Spoon Optics-Virtual Inverted image with a concave mirror

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  • #26
sophiecentaur
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The question is , there are real objects around.Our eyes have a convex lens.So it forms a real inverted image on retina and our brain interprets by changing it to erect image.But when there is a real image around our brain interprets it as inverted but not erect,why that is so?Why the brain is doing opposite?Also there are cases of virtual object and virtual image in front of our eyes.How that you can explain?
Your eyes do exactly the same with all images you see (how could they do otherwise, in fact?). Light enters the eye from a 'virtual image' as if it had come from a real image in the location that you see it. Your eye can only judge what it sees on the basis of the rays entering it. You 'see' an image of yourself in a mirror and that's all your brain can interpret it as. It cannot possibly know about the path the light took, from your face, via the mirror.

As for the inverted image on the retina thing. We are born (and evolved) with the lenses in our eyes producing inverted images. That's what the brain is working with when it constructs the world in our brains that we are 'seeing'. I believe some experiments were done in which people were given inverting glasses to wear for days on end. After a very short time, they learned to 'see' things the right way up. There is a lot more to vision than a 'camera-like' image on a retina; that's only the start of the vision process.
 
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Well okay but when wearing specs (diverging for myopic eye), The lens for real objects form a virtual image but then that virtual image acts as a virtual object for our eye convex lens and I know in most cases convex lens form real Image except when the object is very near then it forms enlarged virtual image.But how does one account for this case virtual object for the eye's convex lens?
 
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sophiecentaur
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Well okay but when wearing specs (diverging for myopic eye), The lens for real objects form a virtual image but then that virtual image acts as a virtual object for our eye convex lens and I know in most cases convex lens form real Image except when the object is very near then it forms enlarged virtual image.But how does one account for this case virtual object for the eye's convex lens?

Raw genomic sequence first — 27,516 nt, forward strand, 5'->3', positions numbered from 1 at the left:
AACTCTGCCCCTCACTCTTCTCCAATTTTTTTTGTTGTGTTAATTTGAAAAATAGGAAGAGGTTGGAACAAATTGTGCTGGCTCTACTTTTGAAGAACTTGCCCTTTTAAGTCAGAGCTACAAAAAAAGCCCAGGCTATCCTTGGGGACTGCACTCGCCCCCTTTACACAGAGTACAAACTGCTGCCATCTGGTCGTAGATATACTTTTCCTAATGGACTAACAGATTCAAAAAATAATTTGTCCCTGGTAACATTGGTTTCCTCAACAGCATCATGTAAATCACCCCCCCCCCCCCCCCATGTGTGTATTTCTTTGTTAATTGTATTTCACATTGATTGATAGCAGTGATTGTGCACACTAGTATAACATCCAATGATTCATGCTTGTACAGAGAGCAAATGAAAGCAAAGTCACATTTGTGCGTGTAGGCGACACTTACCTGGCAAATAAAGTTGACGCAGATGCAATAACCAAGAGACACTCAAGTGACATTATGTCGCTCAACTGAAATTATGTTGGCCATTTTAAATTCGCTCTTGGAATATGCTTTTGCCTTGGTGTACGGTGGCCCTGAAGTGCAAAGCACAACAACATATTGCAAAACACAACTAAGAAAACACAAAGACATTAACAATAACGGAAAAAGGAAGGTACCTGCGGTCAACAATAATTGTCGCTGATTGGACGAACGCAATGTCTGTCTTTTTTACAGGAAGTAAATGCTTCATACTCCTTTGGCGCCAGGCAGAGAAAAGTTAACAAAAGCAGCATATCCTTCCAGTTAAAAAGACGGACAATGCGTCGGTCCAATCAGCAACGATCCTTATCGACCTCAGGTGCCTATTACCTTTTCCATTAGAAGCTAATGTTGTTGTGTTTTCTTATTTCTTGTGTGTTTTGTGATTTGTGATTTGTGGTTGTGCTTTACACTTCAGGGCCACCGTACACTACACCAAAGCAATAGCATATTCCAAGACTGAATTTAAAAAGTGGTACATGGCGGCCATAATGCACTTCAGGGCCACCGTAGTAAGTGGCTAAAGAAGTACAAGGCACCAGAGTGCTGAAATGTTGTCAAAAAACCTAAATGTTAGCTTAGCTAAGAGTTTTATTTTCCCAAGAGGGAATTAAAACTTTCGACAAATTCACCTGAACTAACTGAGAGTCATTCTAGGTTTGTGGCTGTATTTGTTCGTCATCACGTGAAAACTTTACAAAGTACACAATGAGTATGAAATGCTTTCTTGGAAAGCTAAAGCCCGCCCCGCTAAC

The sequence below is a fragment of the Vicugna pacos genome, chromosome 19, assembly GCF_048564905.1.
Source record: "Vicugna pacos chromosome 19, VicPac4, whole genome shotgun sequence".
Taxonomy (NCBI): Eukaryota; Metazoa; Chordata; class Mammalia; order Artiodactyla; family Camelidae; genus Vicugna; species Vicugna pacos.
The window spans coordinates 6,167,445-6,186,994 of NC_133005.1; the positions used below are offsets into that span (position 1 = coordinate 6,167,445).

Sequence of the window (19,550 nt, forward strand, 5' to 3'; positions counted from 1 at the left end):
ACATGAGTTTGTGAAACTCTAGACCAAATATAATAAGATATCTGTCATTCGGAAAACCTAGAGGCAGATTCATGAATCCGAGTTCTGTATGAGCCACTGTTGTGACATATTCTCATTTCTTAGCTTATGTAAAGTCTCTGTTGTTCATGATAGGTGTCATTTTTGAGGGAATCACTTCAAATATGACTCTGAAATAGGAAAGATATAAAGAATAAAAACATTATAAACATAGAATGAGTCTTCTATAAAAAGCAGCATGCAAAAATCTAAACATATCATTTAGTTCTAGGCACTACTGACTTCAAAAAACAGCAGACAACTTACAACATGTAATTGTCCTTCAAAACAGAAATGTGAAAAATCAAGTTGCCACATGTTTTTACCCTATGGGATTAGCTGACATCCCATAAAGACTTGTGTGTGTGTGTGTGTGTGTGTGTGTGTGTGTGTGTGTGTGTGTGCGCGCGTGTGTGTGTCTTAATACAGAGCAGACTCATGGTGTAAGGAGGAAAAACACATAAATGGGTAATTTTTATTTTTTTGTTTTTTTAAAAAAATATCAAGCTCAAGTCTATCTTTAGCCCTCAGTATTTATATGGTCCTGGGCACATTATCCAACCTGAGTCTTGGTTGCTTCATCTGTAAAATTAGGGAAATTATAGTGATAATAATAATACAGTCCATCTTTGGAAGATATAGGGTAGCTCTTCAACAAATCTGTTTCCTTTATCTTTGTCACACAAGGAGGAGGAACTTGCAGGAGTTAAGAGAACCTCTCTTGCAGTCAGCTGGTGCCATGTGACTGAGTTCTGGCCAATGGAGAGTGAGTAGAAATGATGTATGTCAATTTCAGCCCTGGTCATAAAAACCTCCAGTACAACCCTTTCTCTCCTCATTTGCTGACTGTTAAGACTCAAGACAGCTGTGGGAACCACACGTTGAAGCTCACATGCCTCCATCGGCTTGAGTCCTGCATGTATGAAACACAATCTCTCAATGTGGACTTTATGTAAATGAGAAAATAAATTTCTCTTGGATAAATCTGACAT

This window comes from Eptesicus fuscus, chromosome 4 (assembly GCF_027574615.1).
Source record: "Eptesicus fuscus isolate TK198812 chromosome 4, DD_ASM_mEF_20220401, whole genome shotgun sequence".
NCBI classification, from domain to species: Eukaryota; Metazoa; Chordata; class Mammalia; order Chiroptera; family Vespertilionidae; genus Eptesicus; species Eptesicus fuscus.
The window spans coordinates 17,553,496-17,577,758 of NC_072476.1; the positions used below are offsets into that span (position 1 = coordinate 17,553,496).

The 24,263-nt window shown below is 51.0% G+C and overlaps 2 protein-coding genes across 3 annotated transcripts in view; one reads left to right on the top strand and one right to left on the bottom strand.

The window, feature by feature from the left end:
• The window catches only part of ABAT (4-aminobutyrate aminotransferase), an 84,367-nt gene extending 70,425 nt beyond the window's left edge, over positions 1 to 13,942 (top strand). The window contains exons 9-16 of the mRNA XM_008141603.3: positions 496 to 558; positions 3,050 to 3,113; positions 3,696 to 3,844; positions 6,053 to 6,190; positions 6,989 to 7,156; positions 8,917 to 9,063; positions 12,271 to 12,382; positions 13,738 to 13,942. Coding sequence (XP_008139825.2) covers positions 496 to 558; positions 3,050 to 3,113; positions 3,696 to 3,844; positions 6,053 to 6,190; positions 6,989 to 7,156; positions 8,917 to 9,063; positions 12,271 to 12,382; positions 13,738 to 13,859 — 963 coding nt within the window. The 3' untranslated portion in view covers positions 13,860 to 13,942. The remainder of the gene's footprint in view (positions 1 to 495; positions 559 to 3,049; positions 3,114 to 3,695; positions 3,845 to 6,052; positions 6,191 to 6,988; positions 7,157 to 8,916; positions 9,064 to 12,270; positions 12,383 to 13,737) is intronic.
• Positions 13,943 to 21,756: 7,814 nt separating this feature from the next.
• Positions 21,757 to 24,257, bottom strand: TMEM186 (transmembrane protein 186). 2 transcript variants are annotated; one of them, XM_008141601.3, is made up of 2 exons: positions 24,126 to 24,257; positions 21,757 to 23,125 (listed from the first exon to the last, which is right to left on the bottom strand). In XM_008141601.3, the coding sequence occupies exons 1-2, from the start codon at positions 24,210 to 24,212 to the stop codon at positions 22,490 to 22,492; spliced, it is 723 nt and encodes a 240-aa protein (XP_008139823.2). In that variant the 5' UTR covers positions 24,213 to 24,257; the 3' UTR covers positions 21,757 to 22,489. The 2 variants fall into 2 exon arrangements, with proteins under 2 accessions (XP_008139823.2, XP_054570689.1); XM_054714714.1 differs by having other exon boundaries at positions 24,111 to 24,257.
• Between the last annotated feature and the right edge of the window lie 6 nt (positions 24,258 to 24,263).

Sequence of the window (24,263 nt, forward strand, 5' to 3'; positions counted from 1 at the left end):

You seem to still be assigning more significance than is appropriate to the words "virtual" and 'Real'. The fact is that, when we manage to 'see' something, there is a (real) image, formed on our retina. The path of the light through whatever optical system that presents the image that we 'see' doesn't need to be described in terms of intermediate images on the way.
In the simple treatments of microscopes and telescopes, it is common to point out that there is a real image, formed between the objective and eyepiece lenses. In that case, it is useful to do so. However, in a telephoto camera lens, there may be five or six lenses, each of those lenses will bend the light a bit - some of the lenses have convex surfaces and some have concave surfaces. To calculate where the resulting image is formed, it would be totally futile to insist on discussing the real or virtual nature of the intermediate images.
If you find that simple classification system that you are using is letting you down then you need to go further into the subject, rather than throwing a wobbler about that simple rule. If you want confirmation of that, browse round some papers on advanced optics and see just how little (if at all) the terms real and virtual are used.
 
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I think that advance optics stuff would require much time and now should look for other topics for a while as I am in my school level.Thanks .
 
  • #30
sophiecentaur
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I think that advance optics stuff would require much time and now should look for other topics for a while as I am in my school level.Thanks .
Yes. That is sensible of you. So you just need to take my word for it and do remember that you will only need to know whether it's a real of virtual image in some very straightforward exam questions. The acid test is whether light rays actually pass through the image or just appear to come from it.
Good luck with your studies and keep asking the questions on PF. :)
 

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